In July, 2014, we published an article titled The Basics of Tree Liability Part I, which discussed some of the various responsibilities of land owners (land owner liability) in an example where a large limb from a maple fell, then had become temporarily stranded in power lines, finally causing damages to the property of the landowners neighbor. We observed the likely outcome, along with other factors, and mentioned our intent to further discuss summer limb drop.
I had a unique opportunity to meet and briefly work with Eugene Eyerly prior to his passing in 2011. Mr. Eyerly, a named fellow to the American Society of Landscape Architects, was a leading author on arboriculture (arborist-culture) and landscape architecture, particularly in the Mountain State (USA) areas. Additionally, Mr. Eyerly was well respected by his colleagues and associates throughout many businesses and government agencies. It was Mr. Eyerly who introduced me to the theory of summer limb drop, or what may be referred to as summer limb drop, sudden limb drop, or even high temperature limb drop. The theory was well summarized in an article by Richard Harris [Journal of Arboriculture 9(4):April 1983.
In short, some species of trees (such as the Silver Maple – Acer saccharinum, among many others listed here) are subject to a condition that’s often over-looked by insurance claim professionals. The occurrence most commonly happens at random on calm (but often hot) summer days which follow heavy rains or over-watering. Large limbs commonly take on too much water and become too heavy to support their own weight. Often times, for lack of a proper investigation, this matter is over-looked by claim adjusters and investigators. What is perhaps most unique is that this incident happens to limbs that may appear healthy on the exterior (and interior) although interior rot is often present due to certain types of bacteria. In some cases, an explosion is witnessed along with water leaked from the broken limb area.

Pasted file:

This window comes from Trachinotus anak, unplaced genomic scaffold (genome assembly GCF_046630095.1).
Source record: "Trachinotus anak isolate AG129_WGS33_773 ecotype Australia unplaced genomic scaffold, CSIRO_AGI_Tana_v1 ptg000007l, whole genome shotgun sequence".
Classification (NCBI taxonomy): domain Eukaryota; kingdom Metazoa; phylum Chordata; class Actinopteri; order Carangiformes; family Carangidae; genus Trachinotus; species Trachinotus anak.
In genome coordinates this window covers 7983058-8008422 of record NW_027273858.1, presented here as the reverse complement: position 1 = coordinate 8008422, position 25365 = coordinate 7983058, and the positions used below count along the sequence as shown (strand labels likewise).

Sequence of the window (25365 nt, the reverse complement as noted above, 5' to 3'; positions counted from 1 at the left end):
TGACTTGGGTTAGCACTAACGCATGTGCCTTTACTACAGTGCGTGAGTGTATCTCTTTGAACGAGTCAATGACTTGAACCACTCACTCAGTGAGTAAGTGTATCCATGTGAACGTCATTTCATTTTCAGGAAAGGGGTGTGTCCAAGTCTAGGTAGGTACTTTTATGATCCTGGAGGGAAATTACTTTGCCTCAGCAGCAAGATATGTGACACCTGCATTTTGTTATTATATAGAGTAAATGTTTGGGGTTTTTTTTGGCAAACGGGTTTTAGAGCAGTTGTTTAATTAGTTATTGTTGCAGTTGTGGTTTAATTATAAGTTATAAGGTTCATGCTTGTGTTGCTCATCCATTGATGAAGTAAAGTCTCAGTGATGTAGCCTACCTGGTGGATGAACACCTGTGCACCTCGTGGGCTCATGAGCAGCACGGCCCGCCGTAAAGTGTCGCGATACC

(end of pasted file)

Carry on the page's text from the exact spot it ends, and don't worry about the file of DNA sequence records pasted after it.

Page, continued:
Two possibilities could account for this pressure: 1) Wetwood bacteria have created gas pressures up to 60psi (4.2kg/cm2) in Elm trunks (Carter 1969). Such infections are common in several species subject to limb breakage. 2) Under calm conditions, transpiration may be greatly reduced due to high humidity within tree canopies. Root pressure could then increase the moisture content of the branches, thereby increasing their weight and internal sap pressure.
In any event, it is really imperative that claim professionals make the recommendation to hire a consulting (independent) arborist or qualified landscape architecht to help determine the cause and origin of losses that appear to be “an act of nature” (or as previously described in policies – an act of God).
The same should be recommended to property owner’s who are liable for trees that cause damages which appear to be unfounded or without warning. Often times, insurers will reject these claims based on an initial inspection because it may appear some unknown condition played a role in the failure of the tree. While this is a “normal” approach to dealing with a unique situation, the burden of representing policy holders (otherwise bearing a third-party liability suit) will absolutely exceed the cost of effectively managing claims where this condition exists. This is especially true where municipalities and county (or parish) governments have a working Forestry Department, who will often appear at no cost to the parties in an effort to give some insight as to whether a consulting professional is necessary. At
At minimum, the parties (property owners and third-party claimants) should retain as much evidence as possible, including photos and pieces of the limbs in question. Too often, the underlying circumstances can be observed via satellite imagery or were previously documented, and nothing beats cold, hard, factual evidence – whether under the light of an insurance claim or litigation. If you have any information on other types of similar losses or risks, please do feel free to contact this site for publishing consideration.